Vladimir Nabokov

NABOKV-L post 0026236, Fri, 19 Jun 2015 22:12:51 -0400

Fwd: candlestick,
Juvenal & Petronius in Calmbrood's poem The Night Journey
---------- Forwarded message ----------
From: Alexey Sklyarenko <skylark1970@mail.ru>
Date: Fri, Jun 19, 2015 at 10:29 AM
Subject: candlestick, Juvenal & Petronius in Calmbrood's poem The Night
To: "NABOKV-L, English" <nabokv-l@holycross.edu>

In Vivian Calmbrood’s poem “The Night Journey” (1931) Chenston (the
fictitious poet to whom Pushkin ascribed “The Covetous Knight”) mentions a
certain Johnson whom they beat with a candlestick for a marked article:

Дни Ювенала отлетели.
Не воспевать же, в самом деле,
как за краплёную статью
побили Джонсона шандалом?

Johnson = Ivanov. “A marked article” is G. Ivanov’s abusive review in *Chisla
*(*The Numbers, *No. 1, 1930) of Sirin’s novels and stories. According to
Chenston, the days of Juvenal have passed. A few lines further into the
poem Chenston mentions “a new Petronius” who with a half-smile on his lips
and with the last turquoise rose in his fingers is getting into the bath:

Ущерб, закат... Петроний новый
с полуулыбкой на устах,
с последней розой бирюзовой
в изящно сложенных перстах,
садится в ванну.

G. Ivanov is the author of “Roses” (1930), a collection of verses. Suicide
is a major theme in G. Ivanov’s poetry. The characters in G. Ivanov’s
novel *Tretiy
Rim* (“The Third Rome,” the first part was published in 1929) include a
*shuler* (cardsharp) on whose forehead there is a scar left by a

Седоватый господин, породистого и высокомерного вида, с рубцом на лбу,
чистивший грушу, был матёрым шулером: рубец, похожий на след от сабли, был
следом от подсвечника. (chapter II)

In G. Ivanov’s novel the action takes place in St. Petersburg (“the Third
Rome”) in 1916. The name and patronymic of the novel’s main character,
Boris Nikolaevich Yur’ev, hints at Andrey Bely (B. N. Bugaev, 1880-1934),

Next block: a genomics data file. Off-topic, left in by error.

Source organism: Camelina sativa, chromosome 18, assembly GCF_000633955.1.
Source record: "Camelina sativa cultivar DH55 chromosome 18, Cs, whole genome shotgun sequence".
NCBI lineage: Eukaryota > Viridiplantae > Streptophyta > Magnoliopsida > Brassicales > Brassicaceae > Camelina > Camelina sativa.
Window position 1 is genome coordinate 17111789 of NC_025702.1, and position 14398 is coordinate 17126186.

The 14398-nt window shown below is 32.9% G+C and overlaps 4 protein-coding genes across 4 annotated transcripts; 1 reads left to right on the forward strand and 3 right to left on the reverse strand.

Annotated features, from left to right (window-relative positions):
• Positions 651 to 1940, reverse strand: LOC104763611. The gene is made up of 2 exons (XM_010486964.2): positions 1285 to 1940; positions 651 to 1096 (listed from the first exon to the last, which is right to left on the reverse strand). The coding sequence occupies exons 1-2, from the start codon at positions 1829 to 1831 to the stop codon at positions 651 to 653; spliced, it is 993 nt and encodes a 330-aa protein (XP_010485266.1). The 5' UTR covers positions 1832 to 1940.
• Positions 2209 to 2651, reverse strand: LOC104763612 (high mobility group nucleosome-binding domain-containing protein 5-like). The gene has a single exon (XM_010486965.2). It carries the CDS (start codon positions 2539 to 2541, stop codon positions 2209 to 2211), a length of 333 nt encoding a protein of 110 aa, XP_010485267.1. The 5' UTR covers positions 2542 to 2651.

the author of *Peterburg* (1915). St. Petersburg is VN’s home city.
Pushkin’s Eugene Onegin (who also was born “upon the Neva’s banks”) had
enough knowledge of Latin to descant on Juvenal (One: VI: 3-5). In a
dropped introduction to EO Pushkin mentions, among other writers, Juvenal
and Petronius:

Juvenal, Catullus, Petronius, Voltaire, and Byron far from seldom failed to
retain due respect toward readers and toward the fair sex.

Incidentally, G. Adamovich (the critic who, like G. Ivanov, is satirized in
“The Night Journey”) and G. Ivanov completed the Russian translation of
Voltaire’s *Pucelle d’Orléans* (1755). The poem’s first twenty-five lines
were translated by Pushkin in 1825, in Mikhaylovskoe. It was Gumilyov (the
poet who in August, 1921, was executed by the Bolsheviks) who for Gorky’s
publishing house *Vsemirnaya literatura* (“The World Literature”) took over
the translation of *La Pucelle *but whom death prevented to finish it.

*La Pucelle* is Jeanne d’Arc (1412-31), French national heroine and martyr
who raised the siege of Orléans*. *Pushkin’s la*s*t article (a literary
hoax) was* Posledniy iz svoistvennikov Ioanny d’Ark* (“The Last of Jeanne
d’Arc’s Relatives,” 1837). The poems in VN’s collection of stories and
poems *Vozvrashchenie Chorba* (“The Return of Chorb,” 1928) criticized by
G. Ivanov include *La Bonne Lorraine* (1924):

Жгли англичане, жгли мою подругу,

на площади в Руане жгли её.

Палач мне продал черную кольчугу,

клювастый шлем и мёртвое копьё.

Ты здесь со мной, железная святая,

и мир с тех пор стал холоден и прост:

косая тень и лестница витая,

и в бархат ночи вбиты гвозди звёзд.

Моя свеча над ржавою резьбою

дрожит и каплет воском на ремни.

Мы, воины, летали за тобою,

в твои цвета окрашивая дни.

Но опускала ночь своё забрало,

и, молча выскользнув из лат мужских,

ты, белая и слабая, сгорала

в объятьях верных рыцарей твоих.

*La Bonne Lorraine *of the poem is Jeanne d’Arc.


Alexey Sklyarenko

Susan Elizabeth Sweeney
Co-Editor, NABOKV-L

Search archive with Google:

Contact the Editors: mailto:nabokv-l@utk.edu,nabokv-l@holycross.edu
Zembla: http://www.libraries.psu.edu/nabokov/zembla.htm
Nabokv-L policies: http://web.utk.edu/~sblackwe/EDNote.htm
Nabokov Online Journal:" http://www.nabokovonline.com
AdaOnline: "http://www.ada.auckland.ac.nz/
The Nabokov Society of Japan's Annotations to Ada: http://vnjapan.org/main/ada/index.html
The VN Bibliography Blog: http://vnbiblio.com/
Search the archive with L-Soft: https://listserv.ucsb.edu/lsv-cgi-bin/wa?A0=NABOKV-L

Manage subscription options :http://listserv.ucsb.edu/lsv-cgi-bin/wa?SUBED1=NABOKV-L